In the Declaration of Independence, Jefferson also made that case against the English when he listed 27 grievances against the King. So how is the layout key? It took Jefferson 357 words to get to those grievances. Your Declaration is your mission statement: it tells everyone in the world what America aspires to be. It states the belief that all were created equal, all had certain rights that come directly from God, and that it is the government's job to protect rights -- not give people rights.

The left is successfully painting everyone on the right to be a terrorist who enjoyed the Capitol Hill riots. If you ever want to win another election, it will be critical to explain what you stand for to the American people.

After all, ask yourself which makes you the most passionate to vote - removing someone from office or voting for a vision and change you believe in?

2 - The Constitution

Is there a better place to start this vision than the Constitution? Yes, it is mostly ignored today by those in power and is only referenced by politicians and media when it fits a narrative.

The Constitution is a beautiful and complex document but is primarily based on a straightforward principle. The government should be extremely limited in its power, but it should be as close to the people as possible where there is a clear need for government. Who can argue with this principle?

Who wants someone they have never met, dictating how they live their life?

This is why the Constitution grants the President no real power, and gives Congress 18 clauses of power, listed under Article 1, Section 8. Any and every power not mentioned there belongs at the state level.

3 - Finances

The power structure in DC has changed many times over the last twenty years, with both parties having the opportunity to rule the different federal branches. There have been two periods where one party controlled all the power in DC:

  • 2008-2010: Obama / Dem
  • 2016-2018: Trump / GOP

Despite these changes, your government continually grows, you continue to spend money you don't have, and in ten out of the last thirteen years, you have added over $1,000,000,000,000 to your national debt, which now sits just under $28 trillion. Does this seem sustainable to you? Of course not, but sadly your finances only get worse.

America has revenue of over $3.2 trillion every year, yet DC has not passed a budget since 2008. Can you imagine any business running that way? Do you think Apple, Amazon, or Disney have a budget? It is time to get America on a path to financial sustainability, work towards a balanced budget, and explain to the American people how you will achieve it.

4 - Taxes

Do you remember discussing taxes during the Tea Party?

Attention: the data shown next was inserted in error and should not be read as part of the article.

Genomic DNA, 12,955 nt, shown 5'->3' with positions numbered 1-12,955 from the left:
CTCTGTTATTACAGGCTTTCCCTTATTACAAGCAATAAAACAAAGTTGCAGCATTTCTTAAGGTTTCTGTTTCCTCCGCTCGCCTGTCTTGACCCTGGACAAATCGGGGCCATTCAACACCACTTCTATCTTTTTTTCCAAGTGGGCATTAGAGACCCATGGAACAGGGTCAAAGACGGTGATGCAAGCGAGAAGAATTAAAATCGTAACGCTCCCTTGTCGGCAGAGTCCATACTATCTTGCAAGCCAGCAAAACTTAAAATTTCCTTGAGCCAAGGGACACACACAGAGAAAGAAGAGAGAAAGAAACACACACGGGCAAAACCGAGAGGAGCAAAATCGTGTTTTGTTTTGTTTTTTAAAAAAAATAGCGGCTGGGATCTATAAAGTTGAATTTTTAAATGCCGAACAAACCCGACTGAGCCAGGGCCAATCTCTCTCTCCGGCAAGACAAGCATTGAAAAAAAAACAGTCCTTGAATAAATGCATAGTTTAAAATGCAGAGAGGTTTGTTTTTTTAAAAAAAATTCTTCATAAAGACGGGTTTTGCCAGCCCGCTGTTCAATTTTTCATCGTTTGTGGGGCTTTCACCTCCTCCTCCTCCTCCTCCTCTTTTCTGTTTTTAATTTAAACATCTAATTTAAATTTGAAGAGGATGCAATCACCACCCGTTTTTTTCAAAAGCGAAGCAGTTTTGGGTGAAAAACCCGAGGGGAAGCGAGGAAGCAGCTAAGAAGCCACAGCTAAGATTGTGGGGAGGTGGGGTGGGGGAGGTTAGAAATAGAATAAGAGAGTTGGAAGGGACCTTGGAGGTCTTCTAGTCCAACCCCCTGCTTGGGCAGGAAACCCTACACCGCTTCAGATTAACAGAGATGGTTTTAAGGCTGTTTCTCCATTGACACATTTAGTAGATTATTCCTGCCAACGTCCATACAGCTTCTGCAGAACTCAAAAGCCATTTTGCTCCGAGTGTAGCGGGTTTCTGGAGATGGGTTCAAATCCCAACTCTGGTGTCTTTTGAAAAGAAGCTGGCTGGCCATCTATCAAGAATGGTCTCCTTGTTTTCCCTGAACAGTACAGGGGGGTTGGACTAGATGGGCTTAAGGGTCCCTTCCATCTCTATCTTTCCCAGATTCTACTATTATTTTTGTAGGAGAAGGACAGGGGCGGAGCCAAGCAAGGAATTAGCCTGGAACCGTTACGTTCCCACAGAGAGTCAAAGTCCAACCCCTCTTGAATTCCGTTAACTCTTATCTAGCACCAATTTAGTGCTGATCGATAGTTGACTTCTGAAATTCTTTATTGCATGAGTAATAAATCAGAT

We used to make the simple moral case to the American people: any money you earn is yours, you should use it to plan your life, and the government has no right to take it from you. This was so successful around 2012 that Herman Cain ran for President with one primary policy: the 9-9-9 plan.

If America is to return to prosperity after Covid, lower taxes and a simpler tax code must be a central theme.

5 - Cutting Government

Look at the size of the US government in 2021. Are you happy? Can you name the numerous departments? Is it now the freedom-loving Americans' position that agencies like Education, Energy, EPA, and Commerce are constitutional bodies of government and are well-run?

How about the IRS, which targeted Tea-Party groups under President Obama? Do they deserve support, or is it time to start sharing a vision of the departments that should be abolished?

This principle used to be a big part of the Conservative platform. It played a massive role in 2012 when Rick Perry ran for President. His campaign was destroyed in 45 short seconds when he could not remember the three agencies he would abolish.

Maybe it's time to refresh this debate but change the parameters. How about we discuss the agencies that should be kept?

6 - Bill of Rights

Today, the Bill of Rights is under constant attack. The far-left/woke mob hates free speech, and they seek to cancel anyone with an opposing view. However, the attacks on the Bill of Rights don't always come from the left.

America has a second amendment that guarantees you the right to bear arms. The last time the GOP held both houses of Congress and the Presidency, they banned bump stocks - but who really NEEDS a bump stock?

As the years have passed, some have admitted they are open to red flag laws. Is this still the case?